Sir John, in the mean time, had retir’d into Norfolk, where his diffusive Knowledge extended it self for the Good of the County in general; and from that very Cause Norfolk has ever since been so famous for Dumplings. He lamented the King’s Death to his very last; and was so cautious of being poison’d by the Priests, that he never touch’d a Wafer to the Day of his Death; And had it not been that some of the less-designing part of the Clergy were his intimate Friends, and eat daily of his Dumplings, he had doubtless been Made-away with; but they stood in the Gap for him, for the sake of his Dumplings, knowing that when Sir John was gone, they should never have the like again.

But our facetious Knight was too free of his Talk to be long secure; for a Hole was pick’d in his Coat in the succeeding Reign, and poor Sir John had all his Goods and Chattels forfeited to the King’s Use. It was then time for him to bestir himself; and away to Court he goes, to recover his Lands, &c. not doubting but he had Friends there sufficient to carry his Cause.

But alas! how was he mistaken; not a Soul there knew him; the very Porters (13) used him rudely. In vain did he seek for Access to the King, to vindicate his Conduct. In vain did he claim Acquaintance with the Lords of the Court; and reap up old Civilities, to remind ’em of former Kindness; the Pudding was eat, the Obligation was over: Which made Sir John compose that excellent Proverb, Not a word of the Pudding. And finding all Means ineffectual, he left the Court in a great Pet; yet not without passing a severe Joke upon ’em, in his way, which was this; He sent a Pudding to the King’s Table, under the Name of a Court-Pudding, or Promise-Pudding. This Pudding he did not fail to set off with large Encomiums; assuring the King, That therein he wou’d find an Hieroglyphical Definition of Courtiers Promises and Friendship.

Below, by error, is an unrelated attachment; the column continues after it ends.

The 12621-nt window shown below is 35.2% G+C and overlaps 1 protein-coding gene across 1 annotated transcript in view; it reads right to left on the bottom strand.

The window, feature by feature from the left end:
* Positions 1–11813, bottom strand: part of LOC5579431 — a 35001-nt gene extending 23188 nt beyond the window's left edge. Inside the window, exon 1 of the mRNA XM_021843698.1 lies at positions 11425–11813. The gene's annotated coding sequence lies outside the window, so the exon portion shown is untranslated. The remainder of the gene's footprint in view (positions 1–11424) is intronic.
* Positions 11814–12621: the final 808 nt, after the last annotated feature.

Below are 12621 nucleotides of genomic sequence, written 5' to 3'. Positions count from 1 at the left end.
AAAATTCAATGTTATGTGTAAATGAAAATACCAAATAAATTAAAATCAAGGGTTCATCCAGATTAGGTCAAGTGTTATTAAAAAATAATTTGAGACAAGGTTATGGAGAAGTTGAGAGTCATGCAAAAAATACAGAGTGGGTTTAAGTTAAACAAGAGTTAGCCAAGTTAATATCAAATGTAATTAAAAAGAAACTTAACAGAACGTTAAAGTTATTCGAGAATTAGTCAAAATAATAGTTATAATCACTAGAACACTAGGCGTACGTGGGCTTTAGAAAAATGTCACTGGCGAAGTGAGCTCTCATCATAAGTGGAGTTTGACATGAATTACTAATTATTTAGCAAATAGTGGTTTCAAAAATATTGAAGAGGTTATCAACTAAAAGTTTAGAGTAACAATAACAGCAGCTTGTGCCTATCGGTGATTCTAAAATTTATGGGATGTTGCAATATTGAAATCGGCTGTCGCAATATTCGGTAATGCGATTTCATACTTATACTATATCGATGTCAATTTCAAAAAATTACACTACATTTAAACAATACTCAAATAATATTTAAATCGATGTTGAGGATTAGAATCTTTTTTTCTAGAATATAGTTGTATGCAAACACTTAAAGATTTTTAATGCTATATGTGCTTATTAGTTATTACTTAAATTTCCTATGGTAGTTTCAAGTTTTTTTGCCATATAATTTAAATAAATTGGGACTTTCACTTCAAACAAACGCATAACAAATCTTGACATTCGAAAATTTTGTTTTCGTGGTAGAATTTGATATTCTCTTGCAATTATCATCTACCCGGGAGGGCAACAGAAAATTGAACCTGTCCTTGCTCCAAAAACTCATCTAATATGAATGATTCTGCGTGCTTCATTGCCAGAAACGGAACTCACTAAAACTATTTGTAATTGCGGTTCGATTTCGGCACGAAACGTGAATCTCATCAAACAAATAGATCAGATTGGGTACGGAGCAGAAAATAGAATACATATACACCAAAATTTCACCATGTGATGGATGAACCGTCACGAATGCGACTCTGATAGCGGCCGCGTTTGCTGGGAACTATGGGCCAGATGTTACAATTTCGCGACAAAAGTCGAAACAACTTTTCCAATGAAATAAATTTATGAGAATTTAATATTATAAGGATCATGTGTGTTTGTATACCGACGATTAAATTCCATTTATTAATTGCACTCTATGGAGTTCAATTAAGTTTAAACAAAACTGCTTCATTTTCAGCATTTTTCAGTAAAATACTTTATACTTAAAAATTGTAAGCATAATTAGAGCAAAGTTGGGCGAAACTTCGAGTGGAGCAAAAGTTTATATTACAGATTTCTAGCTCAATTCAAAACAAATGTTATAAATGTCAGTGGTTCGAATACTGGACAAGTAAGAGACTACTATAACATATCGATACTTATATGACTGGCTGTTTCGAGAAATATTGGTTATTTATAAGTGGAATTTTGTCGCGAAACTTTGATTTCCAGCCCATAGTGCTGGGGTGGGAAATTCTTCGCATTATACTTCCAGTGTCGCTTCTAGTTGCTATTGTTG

This caused some Speculation; and the King’s Physician debarr’d the King from tasting the Pudding, not knowing but that Sir John had poison’d it.

But how great a Fit of Laughter ensu’d, may be easily guess’d, when the Pudding was cut up, it prov’d only a large Bladder, just clos’d over with Paste: The Bladder was full of Wind, and nothing else, excepting these Verses written in a Roll of Paper, (14) and put in, as is suppos’d, before the Bladder was blown full:

As Wynde in a Bladdere ypent,

is Lordings promyse and ferment;

fain what hem lust withouten drede,

they bene so double in her falshede:

For they in heart can think ene thing,

and fain another in her speaking:

and what was sweet and apparent,

is smaterlich, and eke yshent.

and when of service you have nede,

pardie he will not rein nor rede.

but when the Symnel it is eten,

her curtesse is all foryetten.

This Adventure met with various Constructions from those at Table: Some Laugh’d; others Frown’d. But the King took the Joke by the right End, and Laugh’d outright.

The Verses, tho’ but scurvy ones in themselves, yet in those Days pass’d for tolerable: Nay, the King was mightily pleas’d with ’em, and play’d ’em off on his Courtiers as Occasion serv’d; he wou’d stop ’em short in the middle of a flattering Harangue, and cry, Not a Word of the Pudding. This wou’d daunt and mortify ’em to the last degree; they curs’d Sir John a thousand times over for the Proverb’s sake: but to (15) no Purpose; for the King gave him a private Hearing: In which he so well satisfy’d His Majesty of his Innocence and Integrity, that all his Lands were restor’d. The King wou’d have put him in his old Post; but he modestly declin’d it, but at the same time presented His Majesty with a Book of most excellent Receipts for all kinds of Puddings: Which Book His Majesty receiv’d with all imaginable Kindness, and kept it among his greatest Rarities.